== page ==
Bregetta Wilson


By David Fidlin



In many respects, Chicago native Bregetta Wilson has been a pioneer. For good reason, the rights of children in foster care have been at the forefront of her many advocacy efforts.


Bregetta, who lived in foster care through a portion of her youth, says she is interested in ensuring her peers have safe and sustainable living environments. She also aims to assist youth in transitioning into adulthood.


Despite adverse circumstances – including a turbulent childhood that resulted in attending three elementary and five high schools and a mother who had to surrender her – Bregetta overcame obstacles and took to advocacy starting in her later teen-aged years.


Bregetta, who came to Milwaukee at age 5, became involved with Lad Lake and its connections program. The formative experience, she says, sparked a desire to be a voice and fight for the rights of those who are oftentimes marginalized.


Through Lad Lake, a century-old organization aimed at forging positive relationships with youth, Bregetta began gaining hands-on experience with youth development programs. She started attending conferences and workshops and served as a panelist at a number of events.


In 2004, she was a founding members of the Milwaukee Youth Advisory Council, which remains in existence. While on the council, Bregetta and fellow members spoke out on a number of issues. For Bregetta one issue – a lack of health insurance for young adults exiting foster care – hit close to home. After going to Madison and asking for change, new policies were eventually implemented.


A more recent opportunity allowed Bregetta to transition her advocacy work from Lad Lake to Children’s Hospital of Wisconsin as a newly-created position cropped up and became an offer too good to pass up.


In June, Children’s Hospital of Wisconsin received a $2.8 million grant to pilot a program designed to reduce health care costs and improve the level of care patients receive. The three-year grant is being used to create a number of positions, including community health navigator – a position Bregetta assumed in June.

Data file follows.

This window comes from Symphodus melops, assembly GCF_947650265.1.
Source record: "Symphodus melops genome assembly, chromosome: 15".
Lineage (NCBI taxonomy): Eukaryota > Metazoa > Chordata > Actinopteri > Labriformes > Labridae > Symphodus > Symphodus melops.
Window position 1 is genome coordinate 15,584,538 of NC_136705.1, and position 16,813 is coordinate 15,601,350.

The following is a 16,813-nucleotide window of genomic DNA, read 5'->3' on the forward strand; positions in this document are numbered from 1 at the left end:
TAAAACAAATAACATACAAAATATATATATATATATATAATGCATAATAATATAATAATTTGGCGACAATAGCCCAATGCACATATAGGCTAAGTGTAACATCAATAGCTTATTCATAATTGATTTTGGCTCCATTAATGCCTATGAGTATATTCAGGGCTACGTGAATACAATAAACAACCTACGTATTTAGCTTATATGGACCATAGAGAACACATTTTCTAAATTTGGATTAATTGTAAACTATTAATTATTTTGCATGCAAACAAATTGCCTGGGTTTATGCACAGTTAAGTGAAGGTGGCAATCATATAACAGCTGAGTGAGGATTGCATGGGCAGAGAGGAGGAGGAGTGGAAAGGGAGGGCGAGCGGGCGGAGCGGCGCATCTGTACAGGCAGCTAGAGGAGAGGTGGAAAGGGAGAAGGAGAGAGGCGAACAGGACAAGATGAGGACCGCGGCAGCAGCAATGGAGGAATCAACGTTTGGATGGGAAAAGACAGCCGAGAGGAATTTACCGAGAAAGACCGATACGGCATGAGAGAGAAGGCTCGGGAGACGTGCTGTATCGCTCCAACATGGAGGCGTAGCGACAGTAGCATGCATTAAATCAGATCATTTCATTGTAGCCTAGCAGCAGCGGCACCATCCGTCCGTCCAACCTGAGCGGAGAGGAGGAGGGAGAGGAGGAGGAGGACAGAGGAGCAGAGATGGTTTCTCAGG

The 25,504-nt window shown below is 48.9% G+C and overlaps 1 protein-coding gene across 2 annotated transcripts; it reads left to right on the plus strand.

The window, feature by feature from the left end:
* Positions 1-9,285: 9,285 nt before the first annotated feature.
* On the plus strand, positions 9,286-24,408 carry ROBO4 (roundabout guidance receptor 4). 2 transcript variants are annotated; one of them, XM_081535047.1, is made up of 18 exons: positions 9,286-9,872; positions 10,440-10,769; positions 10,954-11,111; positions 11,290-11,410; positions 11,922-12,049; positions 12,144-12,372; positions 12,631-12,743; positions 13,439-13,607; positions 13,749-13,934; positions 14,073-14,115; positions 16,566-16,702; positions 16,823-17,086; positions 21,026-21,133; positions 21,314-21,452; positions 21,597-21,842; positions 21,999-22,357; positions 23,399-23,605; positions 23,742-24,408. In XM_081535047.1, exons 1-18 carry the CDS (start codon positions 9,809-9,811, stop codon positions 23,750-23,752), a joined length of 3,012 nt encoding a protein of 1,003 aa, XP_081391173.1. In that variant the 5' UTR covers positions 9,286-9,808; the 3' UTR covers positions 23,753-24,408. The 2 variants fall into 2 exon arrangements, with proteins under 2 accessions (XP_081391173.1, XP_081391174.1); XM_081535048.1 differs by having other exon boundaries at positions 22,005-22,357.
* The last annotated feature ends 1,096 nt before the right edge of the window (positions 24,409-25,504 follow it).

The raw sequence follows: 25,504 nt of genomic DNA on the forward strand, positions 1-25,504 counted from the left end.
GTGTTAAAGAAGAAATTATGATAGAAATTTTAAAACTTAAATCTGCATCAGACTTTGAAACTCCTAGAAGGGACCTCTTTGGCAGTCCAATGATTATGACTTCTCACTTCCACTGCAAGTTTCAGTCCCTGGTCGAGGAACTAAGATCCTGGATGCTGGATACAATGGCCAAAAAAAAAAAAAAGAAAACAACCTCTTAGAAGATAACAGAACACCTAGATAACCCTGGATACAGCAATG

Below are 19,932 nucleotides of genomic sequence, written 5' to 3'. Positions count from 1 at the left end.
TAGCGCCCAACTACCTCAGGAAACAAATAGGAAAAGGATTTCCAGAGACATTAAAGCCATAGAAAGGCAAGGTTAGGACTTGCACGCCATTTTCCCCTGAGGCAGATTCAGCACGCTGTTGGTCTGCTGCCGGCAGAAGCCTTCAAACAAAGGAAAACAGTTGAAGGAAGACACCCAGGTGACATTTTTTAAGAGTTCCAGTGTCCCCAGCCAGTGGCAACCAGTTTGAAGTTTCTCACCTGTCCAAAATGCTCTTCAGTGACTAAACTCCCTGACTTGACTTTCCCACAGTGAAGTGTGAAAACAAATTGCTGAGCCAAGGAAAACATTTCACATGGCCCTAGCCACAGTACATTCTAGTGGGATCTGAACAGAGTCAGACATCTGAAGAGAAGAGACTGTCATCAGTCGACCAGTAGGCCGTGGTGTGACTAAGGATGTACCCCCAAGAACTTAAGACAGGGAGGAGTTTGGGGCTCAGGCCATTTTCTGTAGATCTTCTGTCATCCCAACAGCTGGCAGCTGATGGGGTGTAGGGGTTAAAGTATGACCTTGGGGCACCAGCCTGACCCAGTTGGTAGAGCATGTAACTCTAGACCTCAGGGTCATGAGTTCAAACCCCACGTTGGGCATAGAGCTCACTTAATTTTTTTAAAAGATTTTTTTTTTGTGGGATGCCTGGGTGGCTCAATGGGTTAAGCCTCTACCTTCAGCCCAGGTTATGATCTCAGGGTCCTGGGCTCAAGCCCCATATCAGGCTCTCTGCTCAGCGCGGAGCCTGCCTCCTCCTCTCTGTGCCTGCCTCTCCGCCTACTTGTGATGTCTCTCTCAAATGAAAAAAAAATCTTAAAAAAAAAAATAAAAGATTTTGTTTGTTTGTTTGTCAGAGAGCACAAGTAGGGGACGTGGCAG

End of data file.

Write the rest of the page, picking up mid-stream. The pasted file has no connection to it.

In her new role, Bregetta works within an assigned geographic area, primarily Milwaukee’s Metcalfe Park neighborhood, and helps facilitate care for members of the hospital’s Children’s Community Health Plan. She also coordinates social services and medical resources and serves as a point of contact for questions pertaining to health education.


Bregetta’s advocacy work has created what she readily admits is a sense of purpose in her own life.


“I really like to help people; I find great joy in it,” she says. “This is not just a job for me. The reward I receive from helping people goes way beyond getting a paycheck. I just feel like this is how people should be.”


Bregetta is in the process of earning her bachelor’s degree in human services management from Cardinal Stritch University. She is planning to graduate in May and has her eyes set on moving on to receive a master’s degree in public health from the University of Wisconsin-Milwaukee.


Bregetta, a single mom, has three children she considers the joy of her life: Asyria Pryor, age 11; Raashida Butler, age 4; and Shyaam Butler, age 3.


Although she is not a formal member of any church or other religious institution, Bregetta describes herself as spiritual and openly admits she looks for wisdom from others whenever possible.


“I definitely seek out guidance from the mentors in my life,” she says. “I have learned a lot from people with amazing life experience over the years.”


Although she still has her life ahead of her, Bregetta sees how childhood life experiences have shaped her values and life’s pursuit to make the world a better place.


“The experiences you have in life help make you who you are,” she says. “I was put here to help people. I know that. Honestly, I wouldn’t know what else to do with myself if I wasn’t helping people.”


Bregetta’s commitment to ensuring foster children have safe and happy homes is the reason he has been named a special honoree and is receiving the Milwaukee Times Black Excellence Award as a child and youth advocate.